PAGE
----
The Court of Appeal has overturned a lower court decision and
struck the mark NEOWEB from the register because it is confusing
with the earlier registered mark GEOWEB. The Court held that it was
more likely than not that a consumer, with an imperfect
recollection, who encounters NEOWEB would be confused with respect
to whether the product was made by Presto or P.R.S.
The GEOWEB mark was registered by Presto in 2001 in association
with a product containing polyethylene cells in a honeycomb shape
that are filled with sand or soil and are used for erosion control.
Presto provided P.R.S. with a licence to sell GEOWEB in
approximately 20 countries, but P.R.S. had never sold the product
in Canada. Once the licence agreement ended, P.R.S. commenced
selling their own competing product, NEOWEB, in Canada. P.R.S. was
able to register their NEOWEB mark, so Presto moved under section
57 of the Trade-marks Act to strike it from the Trade-marks
The court below refused to strike the mark, but the Court of
Appeal disagreed, stating that the fact that "both companies
are engaged in the same wares, business and trade" should have
been considered and was not.
Following the framework from the Supreme Court decision in Masterpiece, the Court of Appeal found that a
consumer would be confused because the marks are obviously similar
(with only one letter different and with the substitution of one
Greek three letter prefix for another), they rhyme, and the use of
"neo" could imply it was simply a newer version of
Appeal allowed, mark struck from the register. Other Cases of Interest Teva Canada Innovation v. Attorney General of
Drug: COPAXONE SYRINGE
The Patented Medicine Prices Review Board (the PMPRB) ordered Teva
to pay the Crown approximately $2.4 million for selling its product
at an excessive price between 2004 and 2010. Teva brought an
application for judicial review of this decision, and the Federal Court sent the issue back to the PMPRB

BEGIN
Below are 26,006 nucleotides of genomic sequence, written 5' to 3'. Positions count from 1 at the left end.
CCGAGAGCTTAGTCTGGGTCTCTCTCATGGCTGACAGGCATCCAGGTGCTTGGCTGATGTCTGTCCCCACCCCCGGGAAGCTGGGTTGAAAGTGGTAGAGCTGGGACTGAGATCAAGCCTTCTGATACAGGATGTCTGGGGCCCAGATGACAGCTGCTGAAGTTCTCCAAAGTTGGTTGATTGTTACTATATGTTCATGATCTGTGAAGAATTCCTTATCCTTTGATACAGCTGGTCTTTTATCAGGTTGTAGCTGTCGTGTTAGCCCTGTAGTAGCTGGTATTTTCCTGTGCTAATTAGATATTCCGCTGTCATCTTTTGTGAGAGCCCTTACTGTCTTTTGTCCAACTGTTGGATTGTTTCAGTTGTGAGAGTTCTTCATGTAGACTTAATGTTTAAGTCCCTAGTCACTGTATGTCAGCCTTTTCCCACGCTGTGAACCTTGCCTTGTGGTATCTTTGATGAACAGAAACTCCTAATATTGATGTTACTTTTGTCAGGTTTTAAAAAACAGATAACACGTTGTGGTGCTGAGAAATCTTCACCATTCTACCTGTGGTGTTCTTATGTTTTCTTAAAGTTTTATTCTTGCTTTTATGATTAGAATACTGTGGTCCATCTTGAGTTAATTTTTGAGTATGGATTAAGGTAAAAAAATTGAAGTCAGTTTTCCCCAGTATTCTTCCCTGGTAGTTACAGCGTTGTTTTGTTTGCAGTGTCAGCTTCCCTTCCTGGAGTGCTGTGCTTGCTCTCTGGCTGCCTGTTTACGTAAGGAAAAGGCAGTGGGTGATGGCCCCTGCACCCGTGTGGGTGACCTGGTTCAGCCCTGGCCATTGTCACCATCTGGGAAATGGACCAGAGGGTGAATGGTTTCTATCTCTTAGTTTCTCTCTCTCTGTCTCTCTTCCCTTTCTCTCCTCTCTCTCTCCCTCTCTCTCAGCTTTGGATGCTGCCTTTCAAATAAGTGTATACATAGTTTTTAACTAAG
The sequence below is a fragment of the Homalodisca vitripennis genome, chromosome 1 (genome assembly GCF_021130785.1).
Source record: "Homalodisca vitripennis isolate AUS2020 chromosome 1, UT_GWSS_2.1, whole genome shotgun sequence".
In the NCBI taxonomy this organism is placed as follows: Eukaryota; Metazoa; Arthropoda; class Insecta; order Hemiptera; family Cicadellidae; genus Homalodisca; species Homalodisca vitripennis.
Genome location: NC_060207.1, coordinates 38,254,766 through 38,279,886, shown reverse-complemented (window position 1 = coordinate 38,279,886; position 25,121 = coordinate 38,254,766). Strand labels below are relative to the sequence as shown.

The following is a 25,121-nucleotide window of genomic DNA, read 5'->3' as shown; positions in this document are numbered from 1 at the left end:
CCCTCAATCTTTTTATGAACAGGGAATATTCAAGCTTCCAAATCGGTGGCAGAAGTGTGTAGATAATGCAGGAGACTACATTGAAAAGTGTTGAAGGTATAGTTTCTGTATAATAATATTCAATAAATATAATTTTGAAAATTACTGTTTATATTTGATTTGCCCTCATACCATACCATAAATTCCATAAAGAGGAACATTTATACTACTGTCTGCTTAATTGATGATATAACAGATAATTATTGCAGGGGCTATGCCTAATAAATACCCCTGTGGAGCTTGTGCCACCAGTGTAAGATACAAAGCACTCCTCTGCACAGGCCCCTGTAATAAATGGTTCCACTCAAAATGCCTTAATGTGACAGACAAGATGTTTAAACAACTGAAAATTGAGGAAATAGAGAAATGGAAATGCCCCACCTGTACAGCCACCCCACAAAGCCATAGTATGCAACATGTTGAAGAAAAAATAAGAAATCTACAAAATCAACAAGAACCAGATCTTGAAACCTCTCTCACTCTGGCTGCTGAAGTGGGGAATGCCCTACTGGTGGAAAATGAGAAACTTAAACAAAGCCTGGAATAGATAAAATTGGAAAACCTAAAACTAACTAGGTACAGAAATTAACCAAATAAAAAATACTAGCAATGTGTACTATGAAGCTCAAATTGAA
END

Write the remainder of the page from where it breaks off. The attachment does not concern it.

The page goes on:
for redetermination on the basis that the PMPRB did not consider
all the factors in determining whether the pricing was excessive,
but instead focused on only one factor, namely the Consumer Price
Index (CPI). The PMPRB made a second determination that Teva was to
pay approximately $2.8 million for excessive pricing. The present
decision relates to a review of this second decision of the
The Court noted that the PMPRB set out the factors set out in
section 85(1) of the Patent Act. The PMPRB determined the pricing
was excessive on the basis of price increases over the years,
although noted that the product was the lowest priced medicine
relative to its comparators.
The Court found that the PMPRB did not fully consider the factors
that favoured a finding of non-excessive pricing and focused on the
CPI. The Court also found that the PMRPB erroneously interpreted
section 85(1). In particular, the Court found that Parliament
provided protection from excessive pricing, not from price
increases, and the CPI is only one factor to consider. The Court
set aside this second decision of the PMPRB and returned the issue
for redetermination by a differently constituted panel. Industry News
The PMPRB published its April 2013 newsletter.
The Federal Court dismissed a motion by Apotex seeking particulars from Allergan's pleading relating to the prior art, inventive concept, promised utility and sound prediction of utility of the patents at issue.
Last year we saw the Canadian Courts release trademark decisions that granted a rare interlocutory injunction, issued jailed sentences for failure to comply with injunctive relief, grappled with trademark and internet issues...
Register for Access and our Free Biweekly Alert for
This service is completely free. Access 250,000 archived articles from 100+ countries and get a personalised email twice a week covering developments (and yes, our lawyers like to think you’ve read our Disclaimer).